character: ebeneezer scrooge

Character Development: Part 1

The Basics

Character development can refer to the actual creation process in which you decide your character’s strengths, flaws, goals, features, etc, or it can refer to a character’s progression/transformation throughout a story, which is also known as an arc.

Your Character: How Much Do You Need to Know?

Some will say you need to be aware of everything when it comes to a character, including miscellaneous minutia, but when you follow that advice you’ll find it’s all too easy to get bogged down. In order to make things easier, it’s best to have an outline (or at the very least a general idea) for your story, and then consider your characters within that context. Make sure you flesh out these basics:

  1. Features and Identifying Characteristics - Consider what makes them unique in both physical appearance and personality.Their voice and mannerisms are also important here.
  2. Goal (s) - What does your character want and how does it drive the conflict in the story? How does your character’s goal, and the lengths they’ll go to accomplish it, affect others?
  3. Strengths and Flaws - You can divide these into major and minor categories. Some will affect the character and those around them more than others. It’s important to try to find a balance between the two, even if it’s not initial. The character can find a balance during the story.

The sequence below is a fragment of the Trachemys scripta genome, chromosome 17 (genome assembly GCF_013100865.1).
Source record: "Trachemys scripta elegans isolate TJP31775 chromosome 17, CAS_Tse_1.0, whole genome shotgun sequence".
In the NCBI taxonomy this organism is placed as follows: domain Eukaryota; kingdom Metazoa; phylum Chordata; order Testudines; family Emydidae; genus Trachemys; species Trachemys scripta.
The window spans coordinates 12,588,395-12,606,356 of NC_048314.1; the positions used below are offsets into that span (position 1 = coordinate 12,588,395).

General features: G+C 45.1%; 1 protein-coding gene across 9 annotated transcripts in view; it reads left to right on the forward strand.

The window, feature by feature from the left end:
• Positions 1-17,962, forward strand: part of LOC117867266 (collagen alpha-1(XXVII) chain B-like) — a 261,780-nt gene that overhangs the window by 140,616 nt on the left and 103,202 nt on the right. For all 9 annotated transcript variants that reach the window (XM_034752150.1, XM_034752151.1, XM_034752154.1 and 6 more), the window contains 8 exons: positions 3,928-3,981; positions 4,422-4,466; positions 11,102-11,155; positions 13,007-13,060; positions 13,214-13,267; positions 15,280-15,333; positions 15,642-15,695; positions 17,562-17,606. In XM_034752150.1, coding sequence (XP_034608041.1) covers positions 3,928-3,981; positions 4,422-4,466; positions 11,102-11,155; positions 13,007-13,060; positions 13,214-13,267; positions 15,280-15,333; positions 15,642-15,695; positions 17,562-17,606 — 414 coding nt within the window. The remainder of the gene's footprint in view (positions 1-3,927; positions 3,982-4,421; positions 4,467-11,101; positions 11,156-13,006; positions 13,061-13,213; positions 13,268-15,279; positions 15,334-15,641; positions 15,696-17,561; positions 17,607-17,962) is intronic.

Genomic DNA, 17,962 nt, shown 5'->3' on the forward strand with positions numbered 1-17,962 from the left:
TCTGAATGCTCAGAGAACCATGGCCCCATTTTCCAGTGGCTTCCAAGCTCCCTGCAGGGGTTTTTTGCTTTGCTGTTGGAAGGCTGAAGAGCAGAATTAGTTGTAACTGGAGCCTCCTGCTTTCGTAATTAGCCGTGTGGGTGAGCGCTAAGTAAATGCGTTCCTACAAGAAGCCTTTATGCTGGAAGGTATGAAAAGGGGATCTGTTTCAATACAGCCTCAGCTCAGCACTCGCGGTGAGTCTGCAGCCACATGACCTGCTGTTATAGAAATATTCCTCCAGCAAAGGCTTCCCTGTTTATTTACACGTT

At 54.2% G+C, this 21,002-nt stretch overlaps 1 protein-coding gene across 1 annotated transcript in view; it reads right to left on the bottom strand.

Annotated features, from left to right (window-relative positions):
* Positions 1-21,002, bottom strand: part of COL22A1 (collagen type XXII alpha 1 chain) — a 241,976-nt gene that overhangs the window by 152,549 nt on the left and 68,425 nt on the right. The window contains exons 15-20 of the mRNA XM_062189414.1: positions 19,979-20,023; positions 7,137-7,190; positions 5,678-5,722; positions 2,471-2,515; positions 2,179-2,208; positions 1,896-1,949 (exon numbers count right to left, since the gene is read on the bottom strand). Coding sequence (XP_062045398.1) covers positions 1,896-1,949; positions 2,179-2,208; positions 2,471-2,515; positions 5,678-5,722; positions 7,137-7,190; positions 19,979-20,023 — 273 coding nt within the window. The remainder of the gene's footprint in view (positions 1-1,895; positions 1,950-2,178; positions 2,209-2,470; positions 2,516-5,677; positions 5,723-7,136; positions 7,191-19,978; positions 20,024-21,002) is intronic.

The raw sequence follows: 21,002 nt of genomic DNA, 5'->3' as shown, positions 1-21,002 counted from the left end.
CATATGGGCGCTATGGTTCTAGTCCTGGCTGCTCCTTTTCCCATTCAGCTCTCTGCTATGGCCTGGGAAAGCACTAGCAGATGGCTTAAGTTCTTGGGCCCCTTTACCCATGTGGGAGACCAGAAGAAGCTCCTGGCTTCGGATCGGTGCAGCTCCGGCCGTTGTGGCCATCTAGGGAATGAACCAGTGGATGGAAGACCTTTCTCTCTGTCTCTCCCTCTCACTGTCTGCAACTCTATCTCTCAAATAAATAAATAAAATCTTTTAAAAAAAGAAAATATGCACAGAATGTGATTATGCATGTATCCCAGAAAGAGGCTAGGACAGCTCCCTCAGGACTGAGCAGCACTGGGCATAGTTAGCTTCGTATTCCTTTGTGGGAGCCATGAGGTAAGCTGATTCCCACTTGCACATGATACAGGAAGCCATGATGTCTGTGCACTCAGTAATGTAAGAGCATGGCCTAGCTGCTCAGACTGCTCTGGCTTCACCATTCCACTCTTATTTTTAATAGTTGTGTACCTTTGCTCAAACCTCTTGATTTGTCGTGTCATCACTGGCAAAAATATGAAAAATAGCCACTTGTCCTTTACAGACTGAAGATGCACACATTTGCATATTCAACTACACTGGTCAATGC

4. Fears - These are very important to know because they’ll influence your character’s behavior. Fears can be internal and external, major and minor.
  5. Reactions - How does your character handle situations that occur within your story, and what do those reactions say about your character to themselves, other characters, and the audience?
  6. Interactions - How does your character conduct themselves around other characters? Why?

Static vs. Dynamic Characters

Simply put, a static character is one who does not change in a story while a dynamic character does. Dynamic characters tend to have legitimate, major growth, whether it be over the course of a single story or over many. Their personality, beliefs, perspective, or even goals may be altered by their experiences, and they learn something, whether it be good or bad. Both kinds of characters will appear in stories, and it’s alright to have either in the main character role.

You may also see static characters referred to as flat and dynamic characters referred to as round.

Static Character Examples: Sherlock Homes, Hannibal Lecter, Indiana Jones, Han Solo, Robin Hood, James Bond, Tarzan, Huck Finn, Long John Silver, Classic Superheroes (Batman, Superman, Spiderman).

Dynamic Character Examples: Harry Potter, Ebeneezer Scrooge, Bilbo Baggins, Batman (Batman Begins), Buzz Lightyear, Darth Vader, and Aladdin (Disney).

Character Arcs

The key to writing a good character arc is maintaining believable change in the eyes of the audience. If your character is a pretty nice guy for most of the story, then suddenly decides to do something vile, like kill a kitten for no good reason (other than your Master Plan to make him a villain), your audience is going to be confused. Character arcs aren’t just about the beginning and the end, but how you get to that end. They are a progression.

There are three basic types of character arcs: positive, negative, and flat/no change.